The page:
As chaos reigned in the European markets, the US Treasury Secretary, Nicholas Brady, admitted that governments and central banks may no longer be able to control their currencies in the face of massive speculative flows on the foreign exchanges.
The German and French central banks made a determined effort to defend the franc, but analysts feared that their efforts would prove futile unless the Bundesbank cut interest rates.
The breaking of the link between the franc and German mark would effectively spell the collapse of the ERM and severely damage the link between Bonn and Paris, the axis of European integration.
The Bundesbank, the Banque de France and the French and German finance ministries declared jointly as the markets opened that they had no intention of devaluing the franc.
The Banque de France backed up the statement with a massive support-buying operation for the franc and a sharp rise in a key French interest rate from 10.5 to 13 per cent. The Bundesbank also bought francs while the currency was above its floor in the system.
The support-buying of the franc inflicted losses on dealers who had gambled on an imminent devaluation. 'During the (French) revolution, such people were known as agioteurs and they were beheaded. Today we have more civilised customs . . . When you raise overnight interest rates you hit them where it hurts - in their wallet,' said Michel Sapin, the French Finance Minister.
The Banque de France has run support-buying operations for five successive days, and currency analysts believe France may almost have exhausted its foreign currency reserves. 'Everyone wants to sell the franc and the only buyer is the Banque de France,' said Steve Barrow, of Chemical Bank.
The banks' efforts helped lift the franc four centimes above its floor during the morning, but it slipped again to close less than two centimes from the floor.
'The only escape route for the franc is a reduction in German official interest rates,' said Avinash Persaud, of UBS Phillips and Drew. Although the Bundesbank did not cut its official interest rates, it did edge down money market rates by not draining away all the marks which had returned to Frankfurt after being used to buy weak currencies.
Gerald Holtham, of Shearson Lehman Brothers, said that if the Bundesbank continued this policy, it was essentially printing the marks the markets wanted and could hold the line. 'These are pathological market conditions and the central banks need to give the markets a bloody nose.'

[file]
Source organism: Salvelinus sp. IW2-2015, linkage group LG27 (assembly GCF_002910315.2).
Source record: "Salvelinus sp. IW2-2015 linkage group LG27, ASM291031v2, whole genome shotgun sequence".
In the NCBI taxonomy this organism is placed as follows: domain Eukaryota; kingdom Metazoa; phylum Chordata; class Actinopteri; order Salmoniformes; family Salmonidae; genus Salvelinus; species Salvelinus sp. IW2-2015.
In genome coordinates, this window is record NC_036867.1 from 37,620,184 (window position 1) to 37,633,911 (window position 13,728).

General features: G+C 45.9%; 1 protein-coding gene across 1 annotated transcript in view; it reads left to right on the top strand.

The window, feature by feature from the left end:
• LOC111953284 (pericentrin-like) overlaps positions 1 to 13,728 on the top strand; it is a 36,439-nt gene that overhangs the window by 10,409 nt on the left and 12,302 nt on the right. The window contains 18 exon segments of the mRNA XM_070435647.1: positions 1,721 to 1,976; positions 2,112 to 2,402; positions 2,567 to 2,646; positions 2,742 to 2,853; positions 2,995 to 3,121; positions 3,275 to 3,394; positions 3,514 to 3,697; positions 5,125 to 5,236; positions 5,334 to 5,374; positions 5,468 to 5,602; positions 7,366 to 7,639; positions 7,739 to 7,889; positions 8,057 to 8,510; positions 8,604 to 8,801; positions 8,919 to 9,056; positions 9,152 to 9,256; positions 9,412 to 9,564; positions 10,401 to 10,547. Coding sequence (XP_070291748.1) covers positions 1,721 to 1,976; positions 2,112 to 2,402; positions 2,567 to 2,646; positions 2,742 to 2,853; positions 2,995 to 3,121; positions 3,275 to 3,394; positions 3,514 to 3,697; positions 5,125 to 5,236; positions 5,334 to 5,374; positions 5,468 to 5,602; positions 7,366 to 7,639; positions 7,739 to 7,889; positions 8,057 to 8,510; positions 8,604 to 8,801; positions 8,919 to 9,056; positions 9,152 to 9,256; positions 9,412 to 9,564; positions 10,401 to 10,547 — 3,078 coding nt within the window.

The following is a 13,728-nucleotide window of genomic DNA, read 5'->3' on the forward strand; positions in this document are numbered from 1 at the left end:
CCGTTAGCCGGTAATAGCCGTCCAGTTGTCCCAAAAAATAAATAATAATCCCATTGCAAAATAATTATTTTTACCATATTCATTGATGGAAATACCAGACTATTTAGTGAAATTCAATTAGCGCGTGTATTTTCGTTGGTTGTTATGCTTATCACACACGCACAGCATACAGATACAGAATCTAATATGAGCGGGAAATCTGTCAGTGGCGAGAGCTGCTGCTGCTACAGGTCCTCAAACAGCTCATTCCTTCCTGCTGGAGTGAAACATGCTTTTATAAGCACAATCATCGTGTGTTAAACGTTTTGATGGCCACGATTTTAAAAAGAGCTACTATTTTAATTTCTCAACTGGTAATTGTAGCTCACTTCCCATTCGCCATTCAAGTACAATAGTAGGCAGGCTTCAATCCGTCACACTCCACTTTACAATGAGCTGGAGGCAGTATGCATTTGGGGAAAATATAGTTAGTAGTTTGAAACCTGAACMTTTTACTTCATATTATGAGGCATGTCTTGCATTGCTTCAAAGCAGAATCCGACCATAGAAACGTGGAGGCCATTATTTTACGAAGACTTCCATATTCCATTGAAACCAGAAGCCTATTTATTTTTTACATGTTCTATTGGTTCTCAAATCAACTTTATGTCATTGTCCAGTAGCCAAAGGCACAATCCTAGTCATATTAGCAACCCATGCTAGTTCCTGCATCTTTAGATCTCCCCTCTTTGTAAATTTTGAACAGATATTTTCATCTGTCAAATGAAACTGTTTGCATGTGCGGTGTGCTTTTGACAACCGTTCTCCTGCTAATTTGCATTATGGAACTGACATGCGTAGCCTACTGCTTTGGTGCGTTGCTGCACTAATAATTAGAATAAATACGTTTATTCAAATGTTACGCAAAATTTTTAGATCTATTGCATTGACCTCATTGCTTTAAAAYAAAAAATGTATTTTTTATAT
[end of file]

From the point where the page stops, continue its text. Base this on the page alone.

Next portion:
The financial crisis is entwined with a collapse of political confidence which officials fear jeopardises international co-operation in a wide range of areas, including trade.
Mr Brady said the Group of Seven leading industrial nations would have to consider proposals to control the markets. In a speech to the International Monetary Fund in Washington, he called for a new study of global capital flows and their impact on the world monetary system.
'Capital markets have grown dramatically in size and complexity. Daily transactions in the foreign exchange market are approaching dollars 1 trillion. This is roughly double the total reserves of the major industrial countries and well beyond the resources governments can bring to bear in the markets,' he said.
The Spanish central bank succeeded in relieving pressure on the peseta by reimposing capital controls eight months after lifting them. Spanish currency speculators now have to lend the government, interest-free, an equivalent amount of pesetas to any sales for foreign currency.
Europe's plan for a single internal market requires that capital, goods, services and people can move freely between members of the EC, but the experience of the past few months shows how destabilising that can be to government policy.
Some bankers and politicians are calling for more rapid movement towards a single currency in Europe. Karl-Otto Pohl, former president of the Bundesbank, said yesterday he favoured abandoning the Maastricht plan for monetary union. Instead, 'those countries which are willing and able to establish a currency union with a common central bank and single currency should do so, not in 1997 or 1999 but in the near future,' he told the Swiss weekly Weltwoche. This could include France, Belgium, the Netherlands and Germany.
Plans to push forward with integration of the Twelve through the Maastricht treaty on European Union are stalled, with politicans using the Brussels-based European Commission as a scapegoat for popular opposition to the treaty.
But Commission officials are furious that they are being blamed for what they see as the inadequacies of national governments. 'I get the impression we are the bogey-man in German fairy tales,' said Martin Bangemann, the EC Internal Market Commissioner.
The treaty has yet to be ratified in Britain, and opposition in both main parties is increasing. Yesterday the Labour leadership defeated calls for a referendum on the treaty, as the Shadow Cabinet and national executive reaffirmed the party's commitment 'to closer economic and political cooperation', a single currency in the long run, and 'a managed system of fixed but adjustable exchange rates'.
European crisis, pages 6 and 7
Leading article; letters, page 28
Lawrence Freedman, page 29
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